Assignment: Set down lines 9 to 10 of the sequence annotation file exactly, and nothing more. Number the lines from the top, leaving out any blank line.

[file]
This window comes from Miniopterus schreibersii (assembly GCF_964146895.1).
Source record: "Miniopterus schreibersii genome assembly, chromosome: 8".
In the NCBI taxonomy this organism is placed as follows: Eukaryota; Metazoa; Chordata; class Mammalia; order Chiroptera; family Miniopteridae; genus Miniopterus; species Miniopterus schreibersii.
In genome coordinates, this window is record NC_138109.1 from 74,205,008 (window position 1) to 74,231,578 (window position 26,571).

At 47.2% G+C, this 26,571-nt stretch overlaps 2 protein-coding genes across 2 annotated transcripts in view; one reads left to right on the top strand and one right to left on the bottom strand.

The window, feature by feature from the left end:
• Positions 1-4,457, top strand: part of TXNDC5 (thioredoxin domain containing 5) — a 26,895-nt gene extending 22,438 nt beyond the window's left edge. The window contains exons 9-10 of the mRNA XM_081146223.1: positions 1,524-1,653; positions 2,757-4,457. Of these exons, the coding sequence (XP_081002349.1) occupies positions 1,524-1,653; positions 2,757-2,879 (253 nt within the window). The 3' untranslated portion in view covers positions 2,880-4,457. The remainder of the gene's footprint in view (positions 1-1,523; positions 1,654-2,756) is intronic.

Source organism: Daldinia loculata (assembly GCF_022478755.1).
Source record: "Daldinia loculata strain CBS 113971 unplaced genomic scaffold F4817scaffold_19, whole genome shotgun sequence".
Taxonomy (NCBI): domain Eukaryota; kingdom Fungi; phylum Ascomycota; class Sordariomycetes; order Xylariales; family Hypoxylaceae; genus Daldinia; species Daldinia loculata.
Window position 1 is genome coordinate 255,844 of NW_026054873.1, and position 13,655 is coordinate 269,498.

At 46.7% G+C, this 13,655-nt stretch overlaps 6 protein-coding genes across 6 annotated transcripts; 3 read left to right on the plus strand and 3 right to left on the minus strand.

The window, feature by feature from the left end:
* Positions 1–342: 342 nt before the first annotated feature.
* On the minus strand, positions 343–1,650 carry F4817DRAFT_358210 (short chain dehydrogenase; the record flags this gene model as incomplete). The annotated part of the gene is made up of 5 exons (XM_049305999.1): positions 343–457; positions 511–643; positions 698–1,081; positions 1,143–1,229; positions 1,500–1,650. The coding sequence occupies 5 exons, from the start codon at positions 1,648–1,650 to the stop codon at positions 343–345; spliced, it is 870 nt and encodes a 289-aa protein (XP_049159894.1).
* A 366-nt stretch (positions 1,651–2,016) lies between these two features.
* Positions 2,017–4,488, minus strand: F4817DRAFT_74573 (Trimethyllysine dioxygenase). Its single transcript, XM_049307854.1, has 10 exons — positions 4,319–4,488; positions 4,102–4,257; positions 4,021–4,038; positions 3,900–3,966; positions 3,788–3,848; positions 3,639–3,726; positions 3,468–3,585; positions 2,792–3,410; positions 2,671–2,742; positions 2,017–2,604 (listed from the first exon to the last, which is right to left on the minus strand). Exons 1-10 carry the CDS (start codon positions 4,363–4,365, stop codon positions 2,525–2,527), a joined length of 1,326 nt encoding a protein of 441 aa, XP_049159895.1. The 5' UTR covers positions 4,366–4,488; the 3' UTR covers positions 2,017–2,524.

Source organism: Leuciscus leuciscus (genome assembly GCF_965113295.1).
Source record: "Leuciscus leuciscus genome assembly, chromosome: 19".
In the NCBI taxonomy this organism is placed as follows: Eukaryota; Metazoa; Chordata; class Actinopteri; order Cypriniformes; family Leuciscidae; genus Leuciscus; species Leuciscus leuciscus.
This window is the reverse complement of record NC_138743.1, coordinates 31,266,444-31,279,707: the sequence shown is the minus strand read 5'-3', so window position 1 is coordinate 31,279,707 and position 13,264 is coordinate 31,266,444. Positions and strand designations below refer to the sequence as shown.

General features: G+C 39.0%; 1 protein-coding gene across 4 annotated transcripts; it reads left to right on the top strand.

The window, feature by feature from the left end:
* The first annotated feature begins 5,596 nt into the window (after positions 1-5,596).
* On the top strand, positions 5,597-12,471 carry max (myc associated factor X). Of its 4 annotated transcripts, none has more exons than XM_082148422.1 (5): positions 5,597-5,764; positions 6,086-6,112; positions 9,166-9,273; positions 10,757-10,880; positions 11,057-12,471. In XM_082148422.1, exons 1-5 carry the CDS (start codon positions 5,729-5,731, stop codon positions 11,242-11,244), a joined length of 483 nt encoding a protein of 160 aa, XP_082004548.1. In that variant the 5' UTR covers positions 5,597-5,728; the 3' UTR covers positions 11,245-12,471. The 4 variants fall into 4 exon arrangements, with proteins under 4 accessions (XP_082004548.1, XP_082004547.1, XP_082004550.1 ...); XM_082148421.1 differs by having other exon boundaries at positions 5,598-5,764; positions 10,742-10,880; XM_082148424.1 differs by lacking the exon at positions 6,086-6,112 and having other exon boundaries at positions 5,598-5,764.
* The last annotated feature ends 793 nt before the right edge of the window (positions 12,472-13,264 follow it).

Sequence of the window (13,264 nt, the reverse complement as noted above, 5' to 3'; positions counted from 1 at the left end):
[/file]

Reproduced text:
Source record: "Daldinia loculata strain CBS 113971 unplaced genomic scaffold F4817scaffold_19, whole genome shotgun sequence".
Taxonomy (NCBI): domain Eukaryota; kingdom Fungi; phylum Ascomycota; class Sordariomycetes; order Xylariales; family Hypoxylaceae; genus Daldinia; species Daldinia loculata.